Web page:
the pin is relatively nothing compared to the glue/epoxy. It does help but considering the cross section of a pin is a few millimeters versus the holding power of a glue which is several hundred if not thousand pounds. If I had to secure something, choosing between a 1cm pin or a 2 ton epoxy. Id choose my glue smells great too When I think of it that way, why is the pin even in there? I bet manufactures could save a couple hundred or thousand dollars in manufacturing if they didnt use it. Seems a little worthless to me.
and yes, dont forget to fix your handle which is probably cracked and why the shaft came out.
02-20-2009, 05:52 PM #8
happened to me once many moons ago .. it was a carb 8 .. hahaha
i glued it back using super glue i think ... never came off again after that
in fact i thought it played better after i re-glued as i had better feel and contact with the shuttle
02-20-2009, 10:26 PM #9
Thanks for the fast response. I will definitely send it back to the shop.. If they don't except it then I will have no chance but to glue it back.. This will probably be my first time doing this and thanks illusionistpro for writing a guide on how to do it.. So, we'll see how it goes..
02-21-2009, 11:55 AM #10
02-21-2009, 01:33 PM #11
I tried once fixing my old AT700 myself.The condition is almost that same as u.In my case,the wood under the cone is broken,so,it made some noises when hitting the shuttles.I then took the entire racket body off the original wood grip,and took another racket's grip,which is still in the good shape, to replace the older grip.The process is about like what they have explained to u.Of course,Try to claim for the yonex warranty is still a priority before u did any experiments to ur racket.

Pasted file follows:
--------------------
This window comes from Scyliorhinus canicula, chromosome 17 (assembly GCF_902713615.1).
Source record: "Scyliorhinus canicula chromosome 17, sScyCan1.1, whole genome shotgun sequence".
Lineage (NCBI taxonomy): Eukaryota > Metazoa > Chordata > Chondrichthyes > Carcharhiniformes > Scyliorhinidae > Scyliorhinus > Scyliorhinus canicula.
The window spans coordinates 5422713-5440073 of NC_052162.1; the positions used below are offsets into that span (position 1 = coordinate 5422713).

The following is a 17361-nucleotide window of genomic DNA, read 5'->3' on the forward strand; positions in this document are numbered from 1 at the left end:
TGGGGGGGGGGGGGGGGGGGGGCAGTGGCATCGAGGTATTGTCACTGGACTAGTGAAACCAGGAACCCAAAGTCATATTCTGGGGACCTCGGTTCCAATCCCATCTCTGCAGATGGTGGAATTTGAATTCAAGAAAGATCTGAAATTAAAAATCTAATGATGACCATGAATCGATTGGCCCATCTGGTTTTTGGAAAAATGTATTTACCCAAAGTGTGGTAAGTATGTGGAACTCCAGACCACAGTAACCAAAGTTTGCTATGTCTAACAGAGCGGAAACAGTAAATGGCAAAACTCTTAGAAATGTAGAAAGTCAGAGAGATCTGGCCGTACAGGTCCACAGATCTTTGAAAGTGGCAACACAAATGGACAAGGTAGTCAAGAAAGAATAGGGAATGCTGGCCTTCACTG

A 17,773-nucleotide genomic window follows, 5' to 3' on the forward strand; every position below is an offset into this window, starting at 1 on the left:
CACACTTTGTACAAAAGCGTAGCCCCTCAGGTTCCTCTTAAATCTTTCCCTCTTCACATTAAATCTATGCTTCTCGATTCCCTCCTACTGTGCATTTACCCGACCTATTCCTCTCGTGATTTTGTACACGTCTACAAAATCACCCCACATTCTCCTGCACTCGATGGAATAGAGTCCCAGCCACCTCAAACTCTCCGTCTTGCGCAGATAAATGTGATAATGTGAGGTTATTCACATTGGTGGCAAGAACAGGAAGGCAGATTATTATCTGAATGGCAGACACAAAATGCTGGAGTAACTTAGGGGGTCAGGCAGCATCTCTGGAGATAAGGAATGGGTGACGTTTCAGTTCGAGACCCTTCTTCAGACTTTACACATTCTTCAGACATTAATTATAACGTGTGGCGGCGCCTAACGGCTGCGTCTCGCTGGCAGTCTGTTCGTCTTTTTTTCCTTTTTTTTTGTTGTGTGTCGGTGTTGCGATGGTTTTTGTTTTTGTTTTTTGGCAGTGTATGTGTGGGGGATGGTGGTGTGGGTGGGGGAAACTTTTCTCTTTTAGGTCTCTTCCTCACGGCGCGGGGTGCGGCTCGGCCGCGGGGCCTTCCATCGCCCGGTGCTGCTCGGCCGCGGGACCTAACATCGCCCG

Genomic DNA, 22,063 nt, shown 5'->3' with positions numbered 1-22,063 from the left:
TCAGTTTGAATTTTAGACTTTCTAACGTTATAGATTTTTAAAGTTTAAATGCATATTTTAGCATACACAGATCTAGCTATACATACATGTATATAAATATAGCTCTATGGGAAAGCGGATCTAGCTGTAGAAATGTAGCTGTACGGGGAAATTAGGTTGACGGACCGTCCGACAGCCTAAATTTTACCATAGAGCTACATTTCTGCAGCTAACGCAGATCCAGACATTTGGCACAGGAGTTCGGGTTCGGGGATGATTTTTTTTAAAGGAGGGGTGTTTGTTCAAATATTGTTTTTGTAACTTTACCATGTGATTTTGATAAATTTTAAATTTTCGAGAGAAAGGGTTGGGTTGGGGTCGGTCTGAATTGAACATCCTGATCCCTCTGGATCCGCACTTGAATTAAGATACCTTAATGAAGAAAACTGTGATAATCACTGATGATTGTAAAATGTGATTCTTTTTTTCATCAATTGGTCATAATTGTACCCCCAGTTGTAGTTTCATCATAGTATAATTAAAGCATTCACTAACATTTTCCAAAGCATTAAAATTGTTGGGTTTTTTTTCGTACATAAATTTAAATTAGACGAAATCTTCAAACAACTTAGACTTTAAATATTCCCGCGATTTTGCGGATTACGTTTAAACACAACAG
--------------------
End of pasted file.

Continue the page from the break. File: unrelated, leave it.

02-22-2009, 12:12 AM #12
I have sent the racquet back to the shop. They it would take around 1 month as they have to send it to Yonex and so on.... I'm just wondering what's the probability that I can claim Yonex warranty..? Will they be able to change a new racquet for me? 1 month is loooooong.....
02-23-2009, 12:28 AM #13
There is a super old thread by Kwun who showed steps for fixing this problem. May my beloved ti-10 rest in peace.
02-23-2009, 12:31 AM #14
I think someone should record a video of how to fix it, I have the similar problem with my first gen Ti-10, where clicking noise is bothering me.
02-23-2009, 12:55 AM #15
Yonex don't like being ripped off, but in my experience genuine claims usually get results; our club has had three out of three submissions successful during '08. If the racket is submitted with the strings in the frame (and tensioned within their limits) so much the better.
02-23-2009, 12:59 AM #16
Toughest part is to find a broken racquet of the same make, model and grip size. You can do with a handle from a different racquet, but it will take more time to prep and to fit the handle to be the same as the original. The other tough step is to make the handle opening centered when you have to drill out the old shaft on the donor handle. Once you have these 2 steps covered, you can put the new handle on in less than 10 minutes.
02-23-2009, 01:57 AM #17
Ask and you will receive, seek and you will find! Ok i put together a picture tutorial. Im actually making a training tool with a weight attached to the end vs the racket head so the tutorial will be slightly off from what you will be doing, however there is still the shaft thats been removed from the handle and its being reinserted back in. Im too lazy to compile and type it right now, but i'll have it posted later this week. Stay tuned!